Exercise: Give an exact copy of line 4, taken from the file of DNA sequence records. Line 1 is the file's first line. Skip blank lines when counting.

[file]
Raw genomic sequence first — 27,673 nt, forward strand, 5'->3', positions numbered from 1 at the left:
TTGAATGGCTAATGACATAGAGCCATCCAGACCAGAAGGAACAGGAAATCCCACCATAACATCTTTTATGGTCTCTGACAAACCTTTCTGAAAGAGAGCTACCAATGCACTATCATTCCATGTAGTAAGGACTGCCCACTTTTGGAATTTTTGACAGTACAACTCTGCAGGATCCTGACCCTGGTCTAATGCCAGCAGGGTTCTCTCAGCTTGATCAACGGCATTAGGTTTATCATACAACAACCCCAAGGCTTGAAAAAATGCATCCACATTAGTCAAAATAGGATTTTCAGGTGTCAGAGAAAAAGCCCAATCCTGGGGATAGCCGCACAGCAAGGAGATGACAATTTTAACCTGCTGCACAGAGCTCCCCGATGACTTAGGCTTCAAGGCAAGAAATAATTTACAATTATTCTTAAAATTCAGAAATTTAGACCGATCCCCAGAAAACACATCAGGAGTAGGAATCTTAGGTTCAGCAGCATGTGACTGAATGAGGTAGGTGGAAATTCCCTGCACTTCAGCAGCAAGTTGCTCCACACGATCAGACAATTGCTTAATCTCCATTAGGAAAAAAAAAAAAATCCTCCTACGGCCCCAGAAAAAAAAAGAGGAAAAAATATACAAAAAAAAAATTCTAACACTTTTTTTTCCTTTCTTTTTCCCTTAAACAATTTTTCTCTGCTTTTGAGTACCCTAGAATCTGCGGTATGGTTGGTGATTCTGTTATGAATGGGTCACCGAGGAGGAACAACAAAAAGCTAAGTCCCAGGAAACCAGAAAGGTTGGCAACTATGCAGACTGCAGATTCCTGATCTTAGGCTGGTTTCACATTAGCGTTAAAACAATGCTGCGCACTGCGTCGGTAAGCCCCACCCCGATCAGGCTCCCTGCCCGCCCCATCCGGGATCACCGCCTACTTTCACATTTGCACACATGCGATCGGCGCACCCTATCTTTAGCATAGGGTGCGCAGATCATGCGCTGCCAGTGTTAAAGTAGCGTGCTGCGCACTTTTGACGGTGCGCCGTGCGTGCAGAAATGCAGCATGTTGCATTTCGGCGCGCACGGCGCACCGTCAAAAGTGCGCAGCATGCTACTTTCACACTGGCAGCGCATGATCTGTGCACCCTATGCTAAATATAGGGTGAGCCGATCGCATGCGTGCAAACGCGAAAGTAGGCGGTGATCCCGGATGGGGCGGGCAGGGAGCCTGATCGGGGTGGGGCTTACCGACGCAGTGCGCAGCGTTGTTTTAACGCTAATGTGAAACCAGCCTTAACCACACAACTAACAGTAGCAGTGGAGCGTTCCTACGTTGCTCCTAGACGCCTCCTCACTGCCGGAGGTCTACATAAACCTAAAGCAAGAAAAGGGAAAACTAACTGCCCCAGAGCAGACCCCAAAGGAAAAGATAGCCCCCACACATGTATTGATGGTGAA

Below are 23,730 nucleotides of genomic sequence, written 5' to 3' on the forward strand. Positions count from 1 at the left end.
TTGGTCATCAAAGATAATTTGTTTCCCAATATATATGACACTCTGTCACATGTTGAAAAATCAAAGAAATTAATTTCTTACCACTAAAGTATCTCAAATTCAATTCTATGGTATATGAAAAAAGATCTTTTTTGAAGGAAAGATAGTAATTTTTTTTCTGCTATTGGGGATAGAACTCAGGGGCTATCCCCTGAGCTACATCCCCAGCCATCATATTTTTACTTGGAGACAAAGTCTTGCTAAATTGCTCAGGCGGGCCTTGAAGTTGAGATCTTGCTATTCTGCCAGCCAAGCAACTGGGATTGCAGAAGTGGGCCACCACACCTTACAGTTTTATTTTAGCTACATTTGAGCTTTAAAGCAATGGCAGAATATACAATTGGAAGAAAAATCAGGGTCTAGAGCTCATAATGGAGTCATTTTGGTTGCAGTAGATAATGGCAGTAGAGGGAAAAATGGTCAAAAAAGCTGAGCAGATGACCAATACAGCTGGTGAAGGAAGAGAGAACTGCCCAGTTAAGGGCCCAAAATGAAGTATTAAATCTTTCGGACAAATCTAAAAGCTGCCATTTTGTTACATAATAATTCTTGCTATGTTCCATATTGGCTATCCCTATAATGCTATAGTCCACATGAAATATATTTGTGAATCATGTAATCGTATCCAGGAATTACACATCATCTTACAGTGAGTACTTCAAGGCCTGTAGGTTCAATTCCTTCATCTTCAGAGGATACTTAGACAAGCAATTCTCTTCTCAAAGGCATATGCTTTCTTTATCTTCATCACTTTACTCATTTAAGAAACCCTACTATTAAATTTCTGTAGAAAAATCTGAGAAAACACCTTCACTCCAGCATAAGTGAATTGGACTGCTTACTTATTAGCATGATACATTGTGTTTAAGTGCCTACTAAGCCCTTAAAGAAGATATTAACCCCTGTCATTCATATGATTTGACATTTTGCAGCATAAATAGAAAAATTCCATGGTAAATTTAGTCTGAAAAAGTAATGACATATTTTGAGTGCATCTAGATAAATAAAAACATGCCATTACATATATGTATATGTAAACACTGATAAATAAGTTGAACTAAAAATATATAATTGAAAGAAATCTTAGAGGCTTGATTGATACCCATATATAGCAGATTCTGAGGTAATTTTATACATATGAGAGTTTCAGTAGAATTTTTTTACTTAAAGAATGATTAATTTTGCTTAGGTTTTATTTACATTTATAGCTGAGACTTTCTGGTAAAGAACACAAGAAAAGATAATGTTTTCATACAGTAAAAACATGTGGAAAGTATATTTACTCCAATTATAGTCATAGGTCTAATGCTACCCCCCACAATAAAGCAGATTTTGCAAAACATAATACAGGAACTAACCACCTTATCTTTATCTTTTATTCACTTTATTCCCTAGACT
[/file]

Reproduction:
TTGGTCATCAAAGATAATTTGTTTCCCAATATATATGACACTCTGTCACATGTTGAAAAATCAAAGAAATTAATTTCTTACCACTAAAGTATCTCAAATTCAATTCTATGGTATATGAAAAAAGATCTTTTTTGAAGGAAAGATAGTAATTTTTTTTCTGCTATTGGGGATAGAACTCAGGGGCTATCCCCTGAGCTACATCCCCAGCCATCATATTTTTACTTGGAGACAAAGTCTTGCTAAATTGCTCAGGCGGGCCTTGAAGTTGAGATCTTGCTATTCTGCCAGCCAAGCAACTGGGATTGCAGAAGTGGGCCACCACACCTTACAGTTTTATTTTAGCTACATTTGAGCTTTAAAGCAATGGCAGAATATACAATTGGAAGAAAAATCAGGGTCTAGAGCTCATAATGGAGTCATTTTGGTTGCAGTAGATAATGGCAGTAGAGGGAAAAATGGTCAAAAAAGCTGAGCAGATGACCAATACAGCTGGTGAAGGAAGAGAGAACTGCCCAGTTAAGGGCCCAAAATGAAGTATTAAATCTTTCGGACAAATCTAAAAGCTGCCATTTTGTTACATAATAATTCTTGCTATGTTCCATATTGGCTATCCCTATAATGCTATAGTCCACATGAAATATATTTGTGAATCATGTAATCGTATCCAGGAATTACACATCATCTTACAGTGAGTACTTCAAGGCCTGTAGGTTCAATTCCTTCATCTTCAGAGGATACTTAGACAAGCAATTCTCTTCTCAAAGGCATATGCTTTCTTTATCTTCATCACTTTACTCATTTAAGAAACCCTACTATTAAATTTCTGTAGAAAAATCTGAGAAAACACCTTCACTCCAGCATAAGTGAATTGGACTGCTTACTTATTAGCATGATACATTGTGTTTAAGTGCCTACTAAGCCCTTAAAGAAGATATTAACCCCTGTCATTCATATGATTTGACATTTTGCAGCATAAATAGAAAAATTCCATGGTAAATTTAGTCTGAAAAAGTAATGACATATTTTGAGTGCATCTAGATAAATAAAAACATGCCATTACATATATGTATATGTAAACACTGATAAATAAGTTGAACTAAAAATATATAATTGAAAGAAATCTTAGAGGCTTGATTGATACCCATATATAGCAGATTCTGAGGTAATTTTATACATATGAGAGTTTCAGTAGAATTTTTTTACTTAAAGAATGATTAATTTTGCTTAGGTTTTATTTACATTTATAGCTGAGACTTTCTGGTAAAGAACACAAGAAAAGATAATGTTTTCATACAGTAAAAACATGTGGAAAGTATATTTACTCCAATTATAGTCATAGGTCTAATGCTACCCCCCACAATAAAGCAGATTTTGCAAAACATAATACAGGAACTAACCACCTTATCTTTATCTTTTATTCACTTTATTCCCTAGACT